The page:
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FCC Class A emissions refer to any radio frequency energy that’s produced by Class A devices — electronic and/or digital devices that are used in commercial or industrial settings.
If you’re a solo inventor or a member of a company that focuses on designing electronic devices and equipment, you’ll need to familiarize yourself with the Federal Communications Commission (FCC) Title 47 regulations.
These regulations, which are extensive, provide regulatory guidance on the maximum levels of RF radiation that can be emitted by electronic devices. The FCC requires device manufacturers to keep RF radiation in check to produce devices that are safe to use in appropriate settings.
The FCC’s guidelines differentiate between Class A and Class B devices and provide different limits for each device type. If your device falls under Class A, it’s important to be aware of the guidelines for this class and ensure your device is compliant.
Below, we’ve described what Class A emissions are, as well as what you need to know if your device is subject to FCC regulations as a Class A device.
What Are FCC Class A Emissions?
As part of FCC Title 47, the FCC has established regulations to ensure that electronic devices don’t emit electromagnetic interference that could interfere with other devices or systems.
Class A emissions are produced by electronic equipment and devices designed for use in an industrial or commercial environment. Class B emissions, on the other hand, refer to devices and other electronic products designed for use in residential environments.
RF emissions standards for Class A devices are less restrictive than for Class B devices, as the FCC understands that commercial and industrial environments usually have fewer RF-sensitive devices than a person’s home.
Examples of FCC Class A Devices
Under FCC rules, most electronic and digital devices used in industrial and commercial settings are classified as Class A devices. Examples include:
- Commercial/industrial telecommunications equipment, such as devices used in cell towers, satellite communications and other communications infrastructure.
- Commercial-grade security systems, such as surveillance cameras, alarms and access control systems used in business environments.
- Commercial point-of-sale systems, such as cash registers and other equipment used in a retail or other commercial setting.
- Industrial computers and servers, such as factory and construction site computers, as well as computer servers used in data centers.
- Industrial machinery, such as control systems for controlling processes, equipment in assembly line settings and industrial robots.
- Lab equipment, such as chromatographs, centrifuges, spectrometers, biosafety devices and other equipment used in laboratories.
FCC Class A vs. Class B Emissions Standards
Because they’re designed for use in commercial and/or industrial settings, Class A devices are permitted to have higher levels of radiated emissions. These environments have less potential for interference with residential electronic equipment.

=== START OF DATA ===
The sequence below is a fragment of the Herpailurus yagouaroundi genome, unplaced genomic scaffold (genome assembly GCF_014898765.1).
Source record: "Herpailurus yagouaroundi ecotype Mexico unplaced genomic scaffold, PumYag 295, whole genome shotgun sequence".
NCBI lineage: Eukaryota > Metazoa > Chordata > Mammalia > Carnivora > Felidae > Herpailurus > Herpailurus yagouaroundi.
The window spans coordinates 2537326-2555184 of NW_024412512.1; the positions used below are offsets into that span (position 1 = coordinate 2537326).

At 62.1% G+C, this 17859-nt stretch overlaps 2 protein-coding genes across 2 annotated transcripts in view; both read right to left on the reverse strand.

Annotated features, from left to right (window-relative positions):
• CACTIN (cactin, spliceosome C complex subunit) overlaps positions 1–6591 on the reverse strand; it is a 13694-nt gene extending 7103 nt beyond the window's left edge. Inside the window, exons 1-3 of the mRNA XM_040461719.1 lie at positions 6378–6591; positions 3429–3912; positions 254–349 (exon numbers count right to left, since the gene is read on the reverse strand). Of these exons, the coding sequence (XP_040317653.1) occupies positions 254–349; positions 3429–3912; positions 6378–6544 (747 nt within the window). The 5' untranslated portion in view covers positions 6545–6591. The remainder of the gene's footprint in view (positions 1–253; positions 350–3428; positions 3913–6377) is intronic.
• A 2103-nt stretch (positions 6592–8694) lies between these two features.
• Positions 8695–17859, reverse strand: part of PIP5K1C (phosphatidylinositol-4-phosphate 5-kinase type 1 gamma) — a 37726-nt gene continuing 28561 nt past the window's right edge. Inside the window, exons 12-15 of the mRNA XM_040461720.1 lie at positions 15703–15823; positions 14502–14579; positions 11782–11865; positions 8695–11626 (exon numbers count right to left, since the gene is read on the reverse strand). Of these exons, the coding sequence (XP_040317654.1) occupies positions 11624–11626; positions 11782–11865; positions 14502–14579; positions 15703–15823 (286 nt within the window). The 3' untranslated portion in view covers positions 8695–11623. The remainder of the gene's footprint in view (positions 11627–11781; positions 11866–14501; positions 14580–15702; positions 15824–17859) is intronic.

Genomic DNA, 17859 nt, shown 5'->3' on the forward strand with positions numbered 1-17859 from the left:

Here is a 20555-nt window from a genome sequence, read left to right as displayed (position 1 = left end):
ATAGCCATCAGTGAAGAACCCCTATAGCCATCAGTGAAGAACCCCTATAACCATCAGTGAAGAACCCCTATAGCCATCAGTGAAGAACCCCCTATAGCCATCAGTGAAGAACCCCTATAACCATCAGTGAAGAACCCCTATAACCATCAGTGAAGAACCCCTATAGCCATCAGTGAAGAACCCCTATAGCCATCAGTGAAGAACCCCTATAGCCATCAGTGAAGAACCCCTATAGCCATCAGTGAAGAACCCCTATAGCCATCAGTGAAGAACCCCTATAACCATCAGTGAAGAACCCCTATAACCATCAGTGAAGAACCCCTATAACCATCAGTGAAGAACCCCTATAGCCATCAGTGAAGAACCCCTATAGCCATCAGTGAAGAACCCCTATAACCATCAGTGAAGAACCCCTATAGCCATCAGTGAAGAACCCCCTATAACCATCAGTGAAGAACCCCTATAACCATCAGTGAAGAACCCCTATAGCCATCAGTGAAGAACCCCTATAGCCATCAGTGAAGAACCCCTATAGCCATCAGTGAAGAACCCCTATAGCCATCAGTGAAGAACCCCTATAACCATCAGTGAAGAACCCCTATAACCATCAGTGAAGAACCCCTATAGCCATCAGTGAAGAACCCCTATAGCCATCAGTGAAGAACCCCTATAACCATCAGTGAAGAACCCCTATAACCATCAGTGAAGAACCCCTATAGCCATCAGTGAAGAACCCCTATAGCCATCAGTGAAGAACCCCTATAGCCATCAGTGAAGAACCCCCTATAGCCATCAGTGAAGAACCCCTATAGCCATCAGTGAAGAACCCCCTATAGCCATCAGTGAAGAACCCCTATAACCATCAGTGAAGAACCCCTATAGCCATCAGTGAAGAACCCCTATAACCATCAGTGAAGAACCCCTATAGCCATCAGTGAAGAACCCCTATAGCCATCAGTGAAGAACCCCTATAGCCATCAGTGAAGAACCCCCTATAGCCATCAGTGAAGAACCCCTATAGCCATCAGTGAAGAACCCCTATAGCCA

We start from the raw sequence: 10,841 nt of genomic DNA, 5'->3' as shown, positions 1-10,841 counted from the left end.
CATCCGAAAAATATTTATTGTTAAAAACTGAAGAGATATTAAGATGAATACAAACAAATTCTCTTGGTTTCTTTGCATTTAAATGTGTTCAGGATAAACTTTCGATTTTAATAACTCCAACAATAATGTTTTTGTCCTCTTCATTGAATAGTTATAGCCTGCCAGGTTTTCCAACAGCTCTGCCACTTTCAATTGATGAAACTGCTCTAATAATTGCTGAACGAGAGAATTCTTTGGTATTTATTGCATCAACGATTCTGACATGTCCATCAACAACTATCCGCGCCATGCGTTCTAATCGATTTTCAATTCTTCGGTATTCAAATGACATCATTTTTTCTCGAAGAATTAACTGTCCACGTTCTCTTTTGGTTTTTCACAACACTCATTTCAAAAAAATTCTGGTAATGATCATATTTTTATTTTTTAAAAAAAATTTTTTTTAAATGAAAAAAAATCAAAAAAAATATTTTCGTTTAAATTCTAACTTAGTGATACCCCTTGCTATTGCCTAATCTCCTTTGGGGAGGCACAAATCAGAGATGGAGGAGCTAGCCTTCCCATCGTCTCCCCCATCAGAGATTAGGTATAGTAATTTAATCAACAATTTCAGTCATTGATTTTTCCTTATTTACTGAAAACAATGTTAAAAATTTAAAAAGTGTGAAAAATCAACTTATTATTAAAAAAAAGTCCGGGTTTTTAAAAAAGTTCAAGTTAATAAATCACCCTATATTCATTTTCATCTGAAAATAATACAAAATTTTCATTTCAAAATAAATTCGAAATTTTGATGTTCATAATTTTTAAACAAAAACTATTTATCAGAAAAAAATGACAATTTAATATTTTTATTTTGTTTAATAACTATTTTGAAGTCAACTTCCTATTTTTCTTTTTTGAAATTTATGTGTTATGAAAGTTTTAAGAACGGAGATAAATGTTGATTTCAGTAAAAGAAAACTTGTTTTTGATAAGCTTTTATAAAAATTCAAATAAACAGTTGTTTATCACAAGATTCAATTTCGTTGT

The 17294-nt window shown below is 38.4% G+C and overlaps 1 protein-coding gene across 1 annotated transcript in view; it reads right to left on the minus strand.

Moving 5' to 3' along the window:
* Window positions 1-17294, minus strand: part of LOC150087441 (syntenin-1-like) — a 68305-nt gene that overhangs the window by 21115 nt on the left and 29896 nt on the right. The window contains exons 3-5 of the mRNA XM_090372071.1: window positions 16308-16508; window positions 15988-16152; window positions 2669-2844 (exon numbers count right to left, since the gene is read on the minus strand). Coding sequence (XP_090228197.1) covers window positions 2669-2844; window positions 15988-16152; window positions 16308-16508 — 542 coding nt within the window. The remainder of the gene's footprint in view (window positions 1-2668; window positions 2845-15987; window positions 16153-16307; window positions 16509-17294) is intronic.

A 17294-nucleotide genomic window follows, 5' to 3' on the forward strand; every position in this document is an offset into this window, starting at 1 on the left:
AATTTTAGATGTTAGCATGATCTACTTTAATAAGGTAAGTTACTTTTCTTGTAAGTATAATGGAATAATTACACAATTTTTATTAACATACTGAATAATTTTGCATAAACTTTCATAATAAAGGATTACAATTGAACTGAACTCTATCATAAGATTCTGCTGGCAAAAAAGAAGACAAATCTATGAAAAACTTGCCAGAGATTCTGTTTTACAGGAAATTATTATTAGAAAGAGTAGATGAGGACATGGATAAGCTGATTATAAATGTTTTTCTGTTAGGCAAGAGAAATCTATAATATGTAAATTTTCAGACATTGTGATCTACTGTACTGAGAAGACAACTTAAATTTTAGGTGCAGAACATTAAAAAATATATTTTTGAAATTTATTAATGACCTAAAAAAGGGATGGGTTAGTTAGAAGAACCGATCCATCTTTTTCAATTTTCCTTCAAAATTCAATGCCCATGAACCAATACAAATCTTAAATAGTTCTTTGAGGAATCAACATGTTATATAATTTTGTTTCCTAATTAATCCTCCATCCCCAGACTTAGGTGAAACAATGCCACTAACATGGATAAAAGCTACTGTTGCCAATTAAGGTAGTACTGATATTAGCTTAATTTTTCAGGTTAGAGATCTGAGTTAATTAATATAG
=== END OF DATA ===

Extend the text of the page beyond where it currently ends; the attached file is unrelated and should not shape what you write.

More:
Class B emissions standards are more stringent. Devices in this class are intended for use in a residential setting.
The rationale behind the stricter standards for Class B emissions is that home devices are more likely to interfere with radio or television reception — as well as other electronic devices, such as personal computers — if they output an excessive amount of emissions.
How to Comply with Class A Emission Requirements
If you’re developing a digital device for a commercial or industrial market, it’s important to make sure that it complies with Class A emissions standards.
Failing to comply with FCC Class A emissions standards can put you at risk of being subject to monetary fines, a cease and desist order from the FCC removing your product from the market, or the requirement to recall your products.
The good news is that complying with Class A emissions requirements isn’t a complex process.
You can achieve compliance with Class A emissions requirements by having your device tested by an accredited testing lab.
As specialists in FCC testing, we’ve helped hundreds of manufacturers achieve compliance for their Class A and Class B devices. Our team can walk you through the process and give you a quote for your project.
We can also help you to overcome issues that may affect compliance, such as excessive levels of emissions.
Contact Us Now for FCC Testing & Compliance Help
As an industry leader in the field of emissions testing for Class A devices, we’ve helped many manufacturers in the US and internationally ensure compliance with the FCC’s standards and successfully bring their products to market.
We’re highly experienced with both the technical side of compliance testing and the paperwork, allowing us to expedite the process for your device and help you start selling quickly.
If your device is non-compliant, we can also provide insight on how to modify your products in order to reduce EMI and achieve full FCC compliance.
To talk to our team, request a quote for your device, or learn more about the process of testing and compliance with FCC regulations, contact us online or call our team on 866-540-5287.
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